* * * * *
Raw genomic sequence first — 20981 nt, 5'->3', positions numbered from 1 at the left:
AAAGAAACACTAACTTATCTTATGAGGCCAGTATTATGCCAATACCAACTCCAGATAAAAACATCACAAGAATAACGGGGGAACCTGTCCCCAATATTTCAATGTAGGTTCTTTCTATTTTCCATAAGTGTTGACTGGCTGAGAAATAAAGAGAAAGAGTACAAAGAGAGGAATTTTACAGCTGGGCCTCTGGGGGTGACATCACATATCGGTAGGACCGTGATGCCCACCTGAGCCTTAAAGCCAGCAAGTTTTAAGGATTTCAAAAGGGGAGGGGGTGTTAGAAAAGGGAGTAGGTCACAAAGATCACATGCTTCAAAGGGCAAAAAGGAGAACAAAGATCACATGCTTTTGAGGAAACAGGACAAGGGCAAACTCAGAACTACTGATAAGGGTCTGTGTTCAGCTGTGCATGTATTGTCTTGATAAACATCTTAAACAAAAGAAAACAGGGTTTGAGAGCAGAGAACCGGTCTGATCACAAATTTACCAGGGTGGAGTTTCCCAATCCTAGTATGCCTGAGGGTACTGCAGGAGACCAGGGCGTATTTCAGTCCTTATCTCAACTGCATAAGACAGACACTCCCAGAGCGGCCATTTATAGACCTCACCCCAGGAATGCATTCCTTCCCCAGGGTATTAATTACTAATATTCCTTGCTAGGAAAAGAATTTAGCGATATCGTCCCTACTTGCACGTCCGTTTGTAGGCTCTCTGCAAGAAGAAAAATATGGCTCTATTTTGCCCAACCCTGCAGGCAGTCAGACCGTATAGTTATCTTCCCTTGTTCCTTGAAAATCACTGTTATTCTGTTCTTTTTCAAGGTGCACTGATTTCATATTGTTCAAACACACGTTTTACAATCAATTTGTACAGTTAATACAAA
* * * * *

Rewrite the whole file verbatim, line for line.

Raw genomic sequence first — 20981 nt, 5'->3', positions numbered from 1 at the left:
AAAGAAACACTAACTTATCTTATGAGGCCAGTATTATGCCAATACCAACTCCAGATAAAAACATCACAAGAATAACGGGGGAACCTGTCCCCAATATTTCAATGTAGGTTCTTTCTATTTTCCATAAGTGTTGACTGGCTGAGAAATAAAGAGAAAGAGTACAAAGAGAGGAATTTTACAGCTGGGCCTCTGGGGGTGACATCACATATCGGTAGGACCGTGATGCCCACCTGAGCCTTAAAGCCAGCAAGTTTTAAGGATTTCAAAAGGGGAGGGGGTGTTAGAAAAGGGAGTAGGTCACAAAGATCACATGCTTCAAAGGGCAAAAAGGAGAACAAAGATCACATGCTTTTGAGGAAACAGGACAAGGGCAAACTCAGAACTACTGATAAGGGTCTGTGTTCAGCTGTGCATGTATTGTCTTGATAAACATCTTAAACAAAAGAAAACAGGGTTTGAGAGCAGAGAACCGGTCTGATCACAAATTTACCAGGGTGGAGTTTCCCAATCCTAGTATGCCTGAGGGTACTGCAGGAGACCAGGGCGTATTTCAGTCCTTATCTCAACTGCATAAGACAGACACTCCCAGAGCGGCCATTTATAGACCTCACCCCAGGAATGCATTCCTTCCCCAGGGTATTAATTACTAATATTCCTTGCTAGGAAAAGAATTTAGCGATATCGTCCCTACTTGCACGTCCGTTTGTAGGCTCTCTGCAAGAAGAAAAATATGGCTCTATTTTGCCCAACCCTGCAGGCAGTCAGACCGTATAGTTATCTTCCCTTGTTCCTTGAAAATCACTGTTATTCTGTTCTTTTTCAAGGTGCACTGATTTCATATTGTTCAAACACACGTTTTACAATCAATTTGTACAGTTAATACAAA